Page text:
SEC ‘Drilling Down’ on Compliance Programs; Wedbush a ‘Critical Case’

SEC enforcement chief Cereseney says Wedbush’s failure to preauthorize traders ‘allowed for the potential of schemes,’ including by high-frequency traders

Ceresney says the SEC is taking more cases to an ALJ instead of civil court, a more Ceresney says the SEC is taking more cases to an ALJ instead of civil court, a more "streamlined" process.

The Securities and Exchange Commission’s Enforcement Director Andrew Ceresney said Wednesday that the division’s asset management unit and broker-dealer task force has been “drilling down” over the past year on firms’ compliance programs as well as being “very focused” on investment advisory fraud and making sure advisors are fulfilling their fiduciary duties.

During a question and answer session at the D.C. Bar in Washington, Ceresney also said that the case of Wedbush Securities Inc., in which the firm and two officials were charged with market access violations, is a “critical case.”

Wedbush's failure to preauthorize traders, thus opening its trading system to unknown users, “allowed for the potential of schemes by the traders,” including high-frequency traders, Ceresney said.

Ceresney also told attendees of the D.C. Bar luncheon that the agency has been using adminstrative proceedings more frequently in recent years, calling the process “sophisticated” and “more streamlined” than bringing a civil action to District Court (in an administrative proceeding, an adminstrative law judge hears the case and levies any penalties).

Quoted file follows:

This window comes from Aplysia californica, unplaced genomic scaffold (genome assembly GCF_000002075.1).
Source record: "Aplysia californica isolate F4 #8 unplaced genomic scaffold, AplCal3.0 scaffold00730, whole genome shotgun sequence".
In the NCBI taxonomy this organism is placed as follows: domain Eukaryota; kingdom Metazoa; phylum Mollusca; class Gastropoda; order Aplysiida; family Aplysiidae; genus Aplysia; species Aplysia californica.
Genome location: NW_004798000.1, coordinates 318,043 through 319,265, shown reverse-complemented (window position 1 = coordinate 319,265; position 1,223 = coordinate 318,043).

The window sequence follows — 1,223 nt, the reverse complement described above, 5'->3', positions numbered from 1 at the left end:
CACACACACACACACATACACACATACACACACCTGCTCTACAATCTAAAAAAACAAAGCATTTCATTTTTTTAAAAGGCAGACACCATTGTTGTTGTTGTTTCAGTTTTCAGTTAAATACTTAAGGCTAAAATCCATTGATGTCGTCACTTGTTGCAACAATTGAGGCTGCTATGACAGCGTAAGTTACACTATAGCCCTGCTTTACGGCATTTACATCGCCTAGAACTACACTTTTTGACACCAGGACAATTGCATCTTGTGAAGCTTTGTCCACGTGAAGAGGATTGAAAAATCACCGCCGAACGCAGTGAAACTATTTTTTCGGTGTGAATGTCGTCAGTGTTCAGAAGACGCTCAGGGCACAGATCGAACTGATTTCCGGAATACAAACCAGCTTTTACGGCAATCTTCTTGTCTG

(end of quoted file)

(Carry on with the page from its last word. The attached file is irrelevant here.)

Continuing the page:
“I think you’ll see use of [the administrative proceedings] more often by the agency,” he said, adding that “we will bring insider trading cases in the administrative proceedings.”

This determination, he said, “will be on a case-by-case” basis, “but you’ll see more of these insider trading cases go through the administrative proceedings.”

Ceresney also said that during his 13 months on the job, he has been impressed with how “smart, committed and experienced” the SEC staff is and is surprised by how “incredibly rigorous” the process is by which an enforcement action is brought. A “tremendous number of people and expertise,” he said, “are brought to bear on every single case.”

Said Ceresney: “Our actions are well thought out. It’s definitely the most rigorous process out there. It brings a lot of discipline on 'are we getting the law right.'”

Revisiting recent remarks that he made to ThinkAdvisor on the division’s biggest challenges, Ceresney said that “keeping up with the complexity of the markets, [and] the complexity of criminal activity” remains a top challenge for the division.

“It’s pretty amazing that we’ve been able to uncover some of the things that we have,” Ceresney said, adding that the agency is using technology to help catch more wrongdoing, including insider trading.

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Check out SEC Charges Wedbush Securities With Violating Market Access Rule on ThinkAdvisor.

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